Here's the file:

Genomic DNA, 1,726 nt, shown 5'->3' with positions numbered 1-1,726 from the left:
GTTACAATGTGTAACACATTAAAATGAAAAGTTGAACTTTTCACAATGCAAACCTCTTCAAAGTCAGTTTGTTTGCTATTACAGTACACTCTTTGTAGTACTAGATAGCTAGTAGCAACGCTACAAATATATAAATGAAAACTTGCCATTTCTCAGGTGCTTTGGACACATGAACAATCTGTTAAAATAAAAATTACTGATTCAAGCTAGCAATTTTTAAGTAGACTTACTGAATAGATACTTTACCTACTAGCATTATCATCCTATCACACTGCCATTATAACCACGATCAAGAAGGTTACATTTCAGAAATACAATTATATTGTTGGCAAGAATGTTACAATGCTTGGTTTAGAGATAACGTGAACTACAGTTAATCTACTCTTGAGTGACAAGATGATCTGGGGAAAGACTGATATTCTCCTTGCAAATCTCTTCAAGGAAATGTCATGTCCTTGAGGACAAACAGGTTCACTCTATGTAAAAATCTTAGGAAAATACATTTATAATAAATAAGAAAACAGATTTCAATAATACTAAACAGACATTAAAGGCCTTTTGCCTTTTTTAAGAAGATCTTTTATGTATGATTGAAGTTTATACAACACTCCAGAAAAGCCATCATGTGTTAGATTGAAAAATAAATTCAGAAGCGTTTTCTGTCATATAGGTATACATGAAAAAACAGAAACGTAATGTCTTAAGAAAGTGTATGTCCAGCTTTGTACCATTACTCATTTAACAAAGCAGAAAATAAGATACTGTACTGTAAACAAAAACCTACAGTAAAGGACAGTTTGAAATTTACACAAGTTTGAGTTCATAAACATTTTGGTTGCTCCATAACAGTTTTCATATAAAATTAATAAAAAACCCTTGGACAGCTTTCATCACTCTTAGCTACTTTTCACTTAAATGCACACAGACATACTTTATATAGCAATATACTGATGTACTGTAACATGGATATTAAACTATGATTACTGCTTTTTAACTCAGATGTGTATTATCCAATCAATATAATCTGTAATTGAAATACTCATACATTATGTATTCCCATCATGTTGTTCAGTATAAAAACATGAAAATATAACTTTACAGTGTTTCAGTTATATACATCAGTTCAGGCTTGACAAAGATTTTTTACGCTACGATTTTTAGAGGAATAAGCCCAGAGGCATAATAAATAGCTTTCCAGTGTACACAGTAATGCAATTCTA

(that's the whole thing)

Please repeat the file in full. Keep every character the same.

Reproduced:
Genomic DNA, 1,726 nt, shown 5'->3' with positions numbered 1-1,726 from the left:
GTTACAATGTGTAACACATTAAAATGAAAAGTTGAACTTTTCACAATGCAAACCTCTTCAAAGTCAGTTTGTTTGCTATTACAGTACACTCTTTGTAGTACTAGATAGCTAGTAGCAACGCTACAAATATATAAATGAAAACTTGCCATTTCTCAGGTGCTTTGGACACATGAACAATCTGTTAAAATAAAAATTACTGATTCAAGCTAGCAATTTTTAAGTAGACTTACTGAATAGATACTTTACCTACTAGCATTATCATCCTATCACACTGCCATTATAACCACGATCAAGAAGGTTACATTTCAGAAATACAATTATATTGTTGGCAAGAATGTTACAATGCTTGGTTTAGAGATAACGTGAACTACAGTTAATCTACTCTTGAGTGACAAGATGATCTGGGGAAAGACTGATATTCTCCTTGCAAATCTCTTCAAGGAAATGTCATGTCCTTGAGGACAAACAGGTTCACTCTATGTAAAAATCTTAGGAAAATACATTTATAATAAATAAGAAAACAGATTTCAATAATACTAAACAGACATTAAAGGCCTTTTGCCTTTTTTAAGAAGATCTTTTATGTATGATTGAAGTTTATACAACACTCCAGAAAAGCCATCATGTGTTAGATTGAAAAATAAATTCAGAAGCGTTTTCTGTCATATAGGTATACATGAAAAAACAGAAACGTAATGTCTTAAGAAAGTGTATGTCCAGCTTTGTACCATTACTCATTTAACAAAGCAGAAAATAAGATACTGTACTGTAAACAAAAACCTACAGTAAAGGACAGTTTGAAATTTACACAAGTTTGAGTTCATAAACATTTTGGTTGCTCCATAACAGTTTTCATATAAAATTAATAAAAAACCCTTGGACAGCTTTCATCACTCTTAGCTACTTTTCACTTAAATGCACACAGACATACTTTATATAGCAATATACTGATGTACTGTAACATGGATATTAAACTATGATTACTGCTTTTTAACTCAGATGTGTATTATCCAATCAATATAATCTGTAATTGAAATACTCATACATTATGTATTCCCATCATGTTGTTCAGTATAAAAACATGAAAATATAACTTTACAGTGTTTCAGTTATATACATCAGTTCAGGCTTGACAAAGATTTTTTACGCTACGATTTTTAGAGGAATAAGCCCAGAGGCATAATAAATAGCTTTCCAGTGTACACAGTAATGCAATTCTA